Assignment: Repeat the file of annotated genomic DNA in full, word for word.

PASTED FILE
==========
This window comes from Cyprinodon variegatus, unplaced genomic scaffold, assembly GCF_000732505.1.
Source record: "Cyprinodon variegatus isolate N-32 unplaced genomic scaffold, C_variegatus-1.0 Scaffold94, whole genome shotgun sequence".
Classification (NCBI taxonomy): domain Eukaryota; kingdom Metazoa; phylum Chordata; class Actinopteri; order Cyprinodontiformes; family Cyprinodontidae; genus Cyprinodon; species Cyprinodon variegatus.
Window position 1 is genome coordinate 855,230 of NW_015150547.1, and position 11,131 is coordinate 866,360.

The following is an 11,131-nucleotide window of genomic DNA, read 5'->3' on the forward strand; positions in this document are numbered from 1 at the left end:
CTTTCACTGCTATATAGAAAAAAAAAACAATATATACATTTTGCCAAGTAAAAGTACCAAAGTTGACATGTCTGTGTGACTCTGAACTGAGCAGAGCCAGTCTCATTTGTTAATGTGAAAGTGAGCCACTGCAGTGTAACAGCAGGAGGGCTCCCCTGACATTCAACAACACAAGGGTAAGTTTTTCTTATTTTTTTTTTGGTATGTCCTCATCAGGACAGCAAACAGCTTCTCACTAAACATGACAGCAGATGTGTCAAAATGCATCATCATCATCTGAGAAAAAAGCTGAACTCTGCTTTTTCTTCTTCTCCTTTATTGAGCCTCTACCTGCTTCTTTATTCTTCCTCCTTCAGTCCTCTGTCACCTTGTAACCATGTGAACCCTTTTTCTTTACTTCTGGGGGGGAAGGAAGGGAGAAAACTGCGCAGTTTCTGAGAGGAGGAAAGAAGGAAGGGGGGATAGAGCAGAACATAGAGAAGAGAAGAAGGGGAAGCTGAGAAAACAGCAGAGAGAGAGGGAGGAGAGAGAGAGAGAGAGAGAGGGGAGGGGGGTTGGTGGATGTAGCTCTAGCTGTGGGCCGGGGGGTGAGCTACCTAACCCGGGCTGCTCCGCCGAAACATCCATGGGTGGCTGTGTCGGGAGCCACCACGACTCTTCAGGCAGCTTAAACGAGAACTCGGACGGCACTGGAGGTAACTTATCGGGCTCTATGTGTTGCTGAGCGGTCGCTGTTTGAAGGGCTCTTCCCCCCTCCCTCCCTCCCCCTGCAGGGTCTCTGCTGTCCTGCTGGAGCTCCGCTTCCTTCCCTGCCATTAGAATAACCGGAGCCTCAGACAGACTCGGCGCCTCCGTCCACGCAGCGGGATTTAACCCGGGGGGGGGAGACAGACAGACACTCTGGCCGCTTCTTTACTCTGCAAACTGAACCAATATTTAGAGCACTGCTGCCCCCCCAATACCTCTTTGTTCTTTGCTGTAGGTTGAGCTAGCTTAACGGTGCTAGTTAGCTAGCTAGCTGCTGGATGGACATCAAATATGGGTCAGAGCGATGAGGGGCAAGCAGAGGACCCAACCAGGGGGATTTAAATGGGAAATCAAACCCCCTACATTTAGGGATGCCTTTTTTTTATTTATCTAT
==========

This window comes from Cyprinodon variegatus, unplaced genomic scaffold, assembly GCF_000732505.1.
Source record: "Cyprinodon variegatus isolate N-32 unplaced genomic scaffold, C_variegatus-1.0 Scaffold94, whole genome shotgun sequence".
Classification (NCBI taxonomy): domain Eukaryota; kingdom Metazoa; phylum Chordata; class Actinopteri; order Cyprinodontiformes; family Cyprinodontidae; genus Cyprinodon; species Cyprinodon variegatus.
Window position 1 is genome coordinate 855,230 of NW_015150547.1, and position 11,131 is coordinate 866,360.

The following is an 11,131-nucleotide window of genomic DNA, read 5'->3' on the forward strand; positions in this document are numbered from 1 at the left end:
CTTTCACTGCTATATAGAAAAAAAAAACAATATATACATTTTGCCAAGTAAAAGTACCAAAGTTGACATGTCTGTGTGACTCTGAACTGAGCAGAGCCAGTCTCATTTGTTAATGTGAAAGTGAGCCACTGCAGTGTAACAGCAGGAGGGCTCCCCTGACATTCAACAACACAAGGGTAAGTTTTTCTTATTTTTTTTTTGGTATGTCCTCATCAGGACAGCAAACAGCTTCTCACTAAACATGACAGCAGATGTGTCAAAATGCATCATCATCATCTGAGAAAAAAGCTGAACTCTGCTTTTTCTTCTTCTCCTTTATTGAGCCTCTACCTGCTTCTTTATTCTTCCTCCTTCAGTCCTCTGTCACCTTGTAACCATGTGAACCCTTTTTCTTTACTTCTGGGGGGGAAGGAAGGGAGAAAACTGCGCAGTTTCTGAGAGGAGGAAAGAAGGAAGGGGGGATAGAGCAGAACATAGAGAAGAGAAGAAGGGGAAGCTGAGAAAACAGCAGAGAGAGAGGGAGGAGAGAGAGAGAGAGAGAGAGGGGAGGGGGGTTGGTGGATGTAGCTCTAGCTGTGGGCCGGGGGGTGAGCTACCTAACCCGGGCTGCTCCGCCGAAACATCCATGGGTGGCTGTGTCGGGAGCCACCACGACTCTTCAGGCAGCTTAAACGAGAACTCGGACGGCACTGGAGGTAACTTATCGGGCTCTATGTGTTGCTGAGCGGTCGCTGTTTGAAGGGCTCTTCCCCCCTCCCTCCCTCCCCCTGCAGGGTCTCTGCTGTCCTGCTGGAGCTCCGCTTCCTTCCCTGCCATTAGAATAACCGGAGCCTCAGACAGACTCGGCGCCTCCGTCCACGCAGCGGGATTTAACCCGGGGGGGGGAGACAGACAGACACTCTGGCCGCTTCTTTACTCTGCAAACTGAACCAATATTTAGAGCACTGCTGCCCCCCCAATACCTCTTTGTTCTTTGCTGTAGGTTGAGCTAGCTTAACGGTGCTAGTTAGCTAGCTAGCTGCTGGATGGACATCAAATATGGGTCAGAGCGATGAGGGGCAAGCAGAGGACCCAACCAGGGGGATTTAAATGGGAAATCAAACCCCCTACATTTAGGGATGCCTTTTTTTTATTTATCTAT